Mechanism of the quenching of the tris(bipyridine)ruthenium(II) emission by persulfate: Implications for photoinduced oxidation reactions

A. Lewandowska-Andralojc, D. E. Polyansky

Research output: Contribution to journalArticle

40 Citations (Scopus)

Abstract

A revised mechanism for the oxidation of the excited state of Ru(bpy) 32+ with the persulfate anion is described in this work. The formation of the precursor complex in the electron transfer reaction involves ion pairing between the metal complex in ground and excited states and S2O82-. The equilibrium constant for the ion-pair formation (KIP = 2.7 M-1) was determined from electrochemical measurements and analysis of thermal reaction between Ru(bpy)32+ and persulfate. It was found to be consistent with the calculated value estimated from the Debye-Hückel model. The analysis of rate constants for reactions between persulfate and various metal complexes indicates that thermal and photochemical reactions most likely proceed through a common pathway. Extremely high reorganization energy (ca. 3.54 eV) for the electron transfer obtained from fitting experimental data with the Marcus equation is indicative of significant nuclear reorganization during the electron transfer step. In view of these results the electron transfer can be described as dissociative probably involving substantial elongation or complete scission of the O-O bond. The proposed model accurately describes experimental results for the quenching of Ru(bpy)32+ over a wide range of persulfate concentrations and resolves some discrepancies between the values of KIP and ket previously reported. The implications of various factors such as the ionic strength and dielectric constant of the medium are discussed in relation to measurements of the quantum yields in photodriven oxidation reactions employing the Ru(bpy)32+/persulfate couple.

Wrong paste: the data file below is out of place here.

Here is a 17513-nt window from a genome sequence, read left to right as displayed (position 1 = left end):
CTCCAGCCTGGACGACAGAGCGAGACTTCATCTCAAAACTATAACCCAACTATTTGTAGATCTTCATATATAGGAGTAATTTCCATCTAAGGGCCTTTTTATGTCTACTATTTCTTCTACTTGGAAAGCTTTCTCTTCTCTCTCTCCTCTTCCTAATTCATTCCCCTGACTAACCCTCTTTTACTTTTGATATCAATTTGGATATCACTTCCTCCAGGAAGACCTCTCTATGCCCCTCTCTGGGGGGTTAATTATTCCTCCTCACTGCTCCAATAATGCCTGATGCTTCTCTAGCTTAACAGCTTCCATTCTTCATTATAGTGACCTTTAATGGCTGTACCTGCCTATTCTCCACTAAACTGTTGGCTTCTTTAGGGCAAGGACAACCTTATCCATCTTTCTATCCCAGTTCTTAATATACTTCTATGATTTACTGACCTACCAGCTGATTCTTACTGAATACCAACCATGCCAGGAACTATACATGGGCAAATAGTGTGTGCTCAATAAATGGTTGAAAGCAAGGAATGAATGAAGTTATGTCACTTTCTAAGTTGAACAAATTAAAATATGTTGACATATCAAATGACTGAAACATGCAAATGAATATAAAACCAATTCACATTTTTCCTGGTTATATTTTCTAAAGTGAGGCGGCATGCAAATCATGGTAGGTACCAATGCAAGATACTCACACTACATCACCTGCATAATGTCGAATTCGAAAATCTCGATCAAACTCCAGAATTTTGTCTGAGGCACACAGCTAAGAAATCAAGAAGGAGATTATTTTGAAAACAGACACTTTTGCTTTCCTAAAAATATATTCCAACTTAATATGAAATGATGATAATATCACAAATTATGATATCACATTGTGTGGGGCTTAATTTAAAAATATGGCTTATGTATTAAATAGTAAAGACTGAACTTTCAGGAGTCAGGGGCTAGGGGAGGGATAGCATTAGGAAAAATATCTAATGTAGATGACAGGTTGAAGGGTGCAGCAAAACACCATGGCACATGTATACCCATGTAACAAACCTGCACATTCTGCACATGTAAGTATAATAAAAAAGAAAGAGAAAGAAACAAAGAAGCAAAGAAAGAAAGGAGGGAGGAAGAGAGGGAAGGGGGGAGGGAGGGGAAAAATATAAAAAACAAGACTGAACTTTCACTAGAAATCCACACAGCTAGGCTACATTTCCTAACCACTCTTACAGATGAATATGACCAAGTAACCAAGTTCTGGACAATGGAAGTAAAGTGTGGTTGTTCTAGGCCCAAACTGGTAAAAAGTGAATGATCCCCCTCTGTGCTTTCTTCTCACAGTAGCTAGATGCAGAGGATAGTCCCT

Original languageEnglish
Pages (from-to)10311-10319
Number of pages9
JournalJournal of Physical Chemistry A
Volume117
Issue number40
DOIs
Publication statusPublished - Oct 10 2013

ASJC Scopus subject areas

  • Physical and Theoretical Chemistry

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